The Story of Ruby Bridges Is Not Critical Race Theory

Ruby Bridges made history as the first African-American child to integrate an all-white elementary school in the American South. Her story has been celebrated for decades. But at least one Florida school might remove a movie made about her due to concerns over violating the Stop WOKE Act.

Florida has become one of several ground zeroes in the fight over education. The battle centers on the material being presented to young children in K-12 classrooms.

Concerns over teaching ideas inspired by Critical Race Theory and the infusion of far-leftist gender ideology have abounded, with parents and conservative politicians calling for an end to the attempt to indoctrinate children. In response, progressives have taken a disjointed approach, both denying that these topics are being taught while also defending the teachings.

Much of the issue has to do with how America’s troubled history when it comes to racial matters is being presented to students. Progressives have accused conservatives of trying to water down the nation’s treatment of black Americans and other racial minorities. They insist that these lessons should be included in the curriculum.

The debate intensified after Florida passed the Stop WOKE Act, which is ostensibly designed to prevent teachers from teaching in a way that encourages students to judge one another on skin color. It also appears intended to ensure that teachers are not teaching these topics in a way designed to make white students feel discomfort or suggest that they are somehow responsible for America’s racial woes.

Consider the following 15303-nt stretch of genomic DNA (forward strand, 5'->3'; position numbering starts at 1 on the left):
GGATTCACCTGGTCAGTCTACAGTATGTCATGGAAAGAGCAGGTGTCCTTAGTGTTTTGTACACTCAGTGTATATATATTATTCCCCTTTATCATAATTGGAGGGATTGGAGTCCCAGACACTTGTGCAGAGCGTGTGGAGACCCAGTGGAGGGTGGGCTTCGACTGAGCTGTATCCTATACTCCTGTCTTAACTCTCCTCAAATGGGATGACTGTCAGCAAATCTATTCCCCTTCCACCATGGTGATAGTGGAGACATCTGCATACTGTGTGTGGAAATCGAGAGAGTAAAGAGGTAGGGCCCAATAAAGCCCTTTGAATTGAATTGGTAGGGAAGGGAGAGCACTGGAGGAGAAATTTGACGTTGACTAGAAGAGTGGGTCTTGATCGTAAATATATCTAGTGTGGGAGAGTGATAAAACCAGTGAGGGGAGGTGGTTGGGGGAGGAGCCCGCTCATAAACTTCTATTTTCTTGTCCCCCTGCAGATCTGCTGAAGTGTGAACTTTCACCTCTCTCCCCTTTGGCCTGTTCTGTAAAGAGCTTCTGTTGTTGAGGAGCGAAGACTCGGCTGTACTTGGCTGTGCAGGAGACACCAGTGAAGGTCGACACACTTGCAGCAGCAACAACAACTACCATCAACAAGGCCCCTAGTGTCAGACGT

Some watching the situation unfold saw how Florida’s legislation might result in overreaction regarding certain school materials. While most would likely agree in principle with the law, it was not difficult to see how some might use it to go overboard. This is now being seen in Pinellas County, where one school has removed a Disney movie about Ruby Bridges.

The controversial removal of the Disney movie “Ruby Bridges” from Pinellas County Black History Month lessons has caused an uproar among some parents and community members, according to the Tampa Bay Times. The movie, which tells the story of the first African-American child to integrate an all-white school in New Orleans, had been used as a teaching tool for years without incident. However, a North Shore Elementary parent recently raised concerns about the appropriateness of the film for second-graders.

In a formal challenge dated March 6, Emily Conklin cited the use of racial slurs and scenes of white people threatening Ruby as she entered a school as potentially harmful to young students. Pinellas school officials responded by removing the movie from use by all students at the St. Petersburg school until a review committee can assess it.

That’s right, folks. The school removed the movie for review because one parent complained.

This decision has drawn criticism from the Concerned Organization for Quality Education for Black Students, a countywide group representing Black children’s interests in Pinellas public schools. In an open letter to the community, the organization’s president, Ric Davis, questioned why one parent’s complaint resulted in actions affecting all school families.